Easter Cookies – Kaak al Eid or Kaakét Tetta Rose

Kaaket Tetta RoseWe all have at least one favorite gran’s recipe. Some have passed to us directly and others thru our parents. One of my favorite nana’s recipe, is her Easter cookies.

I can’t think of my Tetta without remembering her jokes and joyous laughs. She passed away 16 years ago and I still remember the way she asks, as soon as she sees me, Shou Eikhir nikteh? What is the last joke? My grandma was a very educated person, she moved to Ashrafieh (in Beirut) when she was very young. Mother to 4 children she always found time to make crosswords and read car magazines (yes cars!). I’m sure if “internet” was even a word at that time she would have been the first of her generation to download whatsap and write quotes that starts with KEEP CALM. She was outgoing and loved life and everybody I know enjoyed her stories and never ending list of proverbs.

Back to her secret recipe and the smell that wakens loads of memories and brings warmth to my heart, I’m honestly very appreciative to my sister who sourced the recipe out and shared it with me on a piece of paper, Xeroxed from the original copy which, is written in Arabic by Tetta Rose herself.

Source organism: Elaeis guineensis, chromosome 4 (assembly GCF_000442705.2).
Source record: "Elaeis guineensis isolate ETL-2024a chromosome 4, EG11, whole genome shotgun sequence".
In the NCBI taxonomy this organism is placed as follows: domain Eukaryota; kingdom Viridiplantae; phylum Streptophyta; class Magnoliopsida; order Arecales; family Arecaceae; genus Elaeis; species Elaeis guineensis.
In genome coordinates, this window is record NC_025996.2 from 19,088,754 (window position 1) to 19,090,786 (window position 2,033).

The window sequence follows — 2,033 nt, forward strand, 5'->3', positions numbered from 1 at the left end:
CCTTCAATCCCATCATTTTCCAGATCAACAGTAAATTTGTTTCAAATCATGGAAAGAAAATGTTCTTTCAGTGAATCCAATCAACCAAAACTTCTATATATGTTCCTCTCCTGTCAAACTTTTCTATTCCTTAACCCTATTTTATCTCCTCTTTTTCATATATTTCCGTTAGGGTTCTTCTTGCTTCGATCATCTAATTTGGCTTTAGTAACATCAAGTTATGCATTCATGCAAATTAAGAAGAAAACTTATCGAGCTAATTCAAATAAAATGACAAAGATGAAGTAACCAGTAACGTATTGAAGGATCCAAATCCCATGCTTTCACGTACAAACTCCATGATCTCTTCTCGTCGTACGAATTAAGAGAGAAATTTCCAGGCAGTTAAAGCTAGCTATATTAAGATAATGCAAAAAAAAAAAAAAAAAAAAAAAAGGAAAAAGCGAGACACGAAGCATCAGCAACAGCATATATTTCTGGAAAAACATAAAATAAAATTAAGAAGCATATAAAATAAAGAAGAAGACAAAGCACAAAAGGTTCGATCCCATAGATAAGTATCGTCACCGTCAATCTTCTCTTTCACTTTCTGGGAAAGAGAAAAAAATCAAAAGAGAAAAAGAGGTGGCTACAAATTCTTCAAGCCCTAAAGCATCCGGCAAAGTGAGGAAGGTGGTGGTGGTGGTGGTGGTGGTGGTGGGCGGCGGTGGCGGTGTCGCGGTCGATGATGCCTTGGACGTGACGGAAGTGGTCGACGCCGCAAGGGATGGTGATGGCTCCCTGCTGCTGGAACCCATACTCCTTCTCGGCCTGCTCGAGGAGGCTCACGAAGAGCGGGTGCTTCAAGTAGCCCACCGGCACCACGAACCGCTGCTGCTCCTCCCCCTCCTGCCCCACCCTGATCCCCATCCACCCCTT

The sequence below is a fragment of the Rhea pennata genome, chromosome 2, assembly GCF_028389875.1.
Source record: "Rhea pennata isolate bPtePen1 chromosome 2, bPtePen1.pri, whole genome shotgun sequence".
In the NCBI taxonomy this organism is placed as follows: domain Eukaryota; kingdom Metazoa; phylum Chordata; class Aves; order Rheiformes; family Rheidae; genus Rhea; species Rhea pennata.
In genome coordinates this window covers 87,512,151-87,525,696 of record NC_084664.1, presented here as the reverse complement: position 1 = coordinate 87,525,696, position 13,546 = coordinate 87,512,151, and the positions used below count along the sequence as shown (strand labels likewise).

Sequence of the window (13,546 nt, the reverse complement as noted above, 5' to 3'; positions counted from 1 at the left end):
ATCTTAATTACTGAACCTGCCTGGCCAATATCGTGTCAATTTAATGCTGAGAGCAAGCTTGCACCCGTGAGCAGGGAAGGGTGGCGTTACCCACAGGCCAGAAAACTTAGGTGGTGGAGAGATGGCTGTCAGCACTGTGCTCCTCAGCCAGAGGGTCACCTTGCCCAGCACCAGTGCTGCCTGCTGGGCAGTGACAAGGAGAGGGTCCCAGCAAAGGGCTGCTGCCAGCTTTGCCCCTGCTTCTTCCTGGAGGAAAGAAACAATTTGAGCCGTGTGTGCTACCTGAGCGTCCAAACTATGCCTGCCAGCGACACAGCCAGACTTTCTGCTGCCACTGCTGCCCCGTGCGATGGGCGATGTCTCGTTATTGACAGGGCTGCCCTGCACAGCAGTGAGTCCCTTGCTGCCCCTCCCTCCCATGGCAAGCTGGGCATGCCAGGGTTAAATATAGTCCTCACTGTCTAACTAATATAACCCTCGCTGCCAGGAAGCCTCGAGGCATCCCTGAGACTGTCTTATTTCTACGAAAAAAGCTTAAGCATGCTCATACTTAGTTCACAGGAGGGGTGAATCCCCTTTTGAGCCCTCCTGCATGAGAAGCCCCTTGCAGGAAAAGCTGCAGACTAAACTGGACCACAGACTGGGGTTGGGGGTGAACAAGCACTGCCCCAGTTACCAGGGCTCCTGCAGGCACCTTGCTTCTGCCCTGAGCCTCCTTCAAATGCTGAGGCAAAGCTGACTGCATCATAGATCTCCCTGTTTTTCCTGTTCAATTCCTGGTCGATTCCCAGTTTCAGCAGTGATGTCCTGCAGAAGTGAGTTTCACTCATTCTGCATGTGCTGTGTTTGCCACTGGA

Since it’s my blog’s third anniversary, I couldn’t think of a better way to celebrate!!

Luscious cookies, boasting a full array of flavor and texture, they are moist and rich transporting you to a-melt-in-your-mouth bliss.

Those cookies are traditionally treated to special holidays like Easter or in my modern word they are treated for special events like a 3-years-of-blogging celebration. I’m so proud that I made it till here!

The original recipe uses ghee, but please feel free to substitute it with butter while keeping the quantity same. Am sure this recipe will be a hit through, especially among the members of my family, their eyes will widened as soon as they read the title.

I wish for Lebanese to keep this tradition alive and will continue to make kaak for Eid.

Ingredients

  • 3 cups all-purpose flour
  • 3 cups coarse semolina (Ferkha)
  • 300g/1 ½ stick butter (or ghee), melted
  • 1 cup milk
  • 1 cup sugar
  • 1 tbsp “Mahlab” (found at Middle Eastern spice shops)
  • ½ tsp instant yeast

Preparation

  1. Mix coarse semolina and flour together.
  2. Add yeast and melted butter and rub with your hands until well combined.
  3. Add sugar to milk and whisk until dissolves. Add mahlab and whisk again.
  4. Gradually pour milk, kneading the dough gently with hands. Place the dough in a large bowl and cover with a wet kitchen towel. Let it sit for 1 hour at room temperature.